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BMC Res Notes. 2014 Oct 27;7:762. doi: 10.1186/1756-0500-7-762.

Intestinal tuberculosis in a child living in a country with a low incidence of tuberculosis: a case report.

Author information

1
Pediatric Highly Intensive Care Unit, Department of Pathophysiology and Transplantation, University of Milan, Fondazione IRCCS Ca' Granda Ospedale Maggiore Policlinico, Via Commenda 9, 20122 Milano, Italy. susanna.esposito@unimi.it.

Abstract

BACKGROUND:

Relatively common in adults, intestinal tuberculosis is considered rare in children and adolescents. The protean manifestations of intestinal tuberculosis mean that the diagnosis is often delayed (sometimes even for years), thus leading to increased mortality and unnecessary surgery. The main diagnostic dilemma is to differentiate intestinal tuberculosis and Crohn's disease because a misdiagnosis can have dramatic consequences.

CASE PRESENTATION:

A 13-year-old Caucasian, Italian female adolescent attended the Emergency Department complaining of abdominal pain, a fever of up to 38 °C, night sweats, diarrhea with blood in stool, and a weight loss of about three kilograms over the previous two months. Physical examination revealed a marked skin pallor and considerable abdominal distension with relevant discomfort in all the abdominal quadrant. Laboratory tests revealed a decreased white blood cell count with anemia and increased C-reactive protein levels. The Mantoux tuberculin skin test was negative. A chest X-ray and an abdominal ultrasonography did not reveal any significant findings. The patient underwent colonoscopy that showed diffuse mucosal congestion and significant blood loss, and laparatomy showed small bowel and colon loops with a whitish appearance. A biopsy of the ileal mucosa revealed inflammation with noncaseating granulomas possibly due to bacterial infection. Given the suspicion of an opportunistic bacterial infection in a child with chronic inflammatory bowel disease (possibly Crohn's disease), treatment with a third-generation cephalosporin was started. However, the abdominal pain, fever and poor general condition persisted and so, after 11 days, the patient underwent total body computed tomography and magnetic resonance imaging of the brain. On the basis of the radiological findings, miliary tuberculosis was suspected and bronchoscopy was performed and resulted positive for Mycobacterium tuberculosis. Miliary tuberculosis was confirmed and an effective treatment with four drugs was started.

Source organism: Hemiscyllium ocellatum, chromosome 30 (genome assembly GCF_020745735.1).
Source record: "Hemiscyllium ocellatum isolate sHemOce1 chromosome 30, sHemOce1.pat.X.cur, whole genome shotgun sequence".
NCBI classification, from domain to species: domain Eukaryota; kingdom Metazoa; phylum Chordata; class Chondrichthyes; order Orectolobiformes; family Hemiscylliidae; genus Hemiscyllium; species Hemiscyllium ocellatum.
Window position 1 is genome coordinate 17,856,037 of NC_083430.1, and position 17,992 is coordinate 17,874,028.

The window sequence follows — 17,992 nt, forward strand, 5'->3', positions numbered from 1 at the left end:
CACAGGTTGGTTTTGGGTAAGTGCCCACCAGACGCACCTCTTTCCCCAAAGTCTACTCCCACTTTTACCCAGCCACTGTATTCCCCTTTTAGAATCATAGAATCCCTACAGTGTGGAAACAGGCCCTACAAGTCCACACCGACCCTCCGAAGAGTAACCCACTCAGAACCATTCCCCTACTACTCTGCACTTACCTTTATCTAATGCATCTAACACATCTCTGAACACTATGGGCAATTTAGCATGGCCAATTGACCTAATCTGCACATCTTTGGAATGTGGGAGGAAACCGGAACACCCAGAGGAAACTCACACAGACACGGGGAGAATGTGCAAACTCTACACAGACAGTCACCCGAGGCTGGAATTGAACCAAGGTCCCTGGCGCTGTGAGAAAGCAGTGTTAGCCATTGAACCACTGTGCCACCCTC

CONCLUSION:

This case shows that the manifestations of intestinal tuberculosis can be very difficult to diagnose and mimic those of Chron's disease. Total body computed tomography and laparotomy with an intestinal biopsy for the detection of Mycobacterium tuberculosis are the means of avoid the risks of a misdiagnosis in children with unexplained chronic abdominal problems.

PMID:
25346193
PMCID:
PMC4219019
DOI:
10.1186/1756-0500-7-762
[Indexed for MEDLINE]
Free PMC Article

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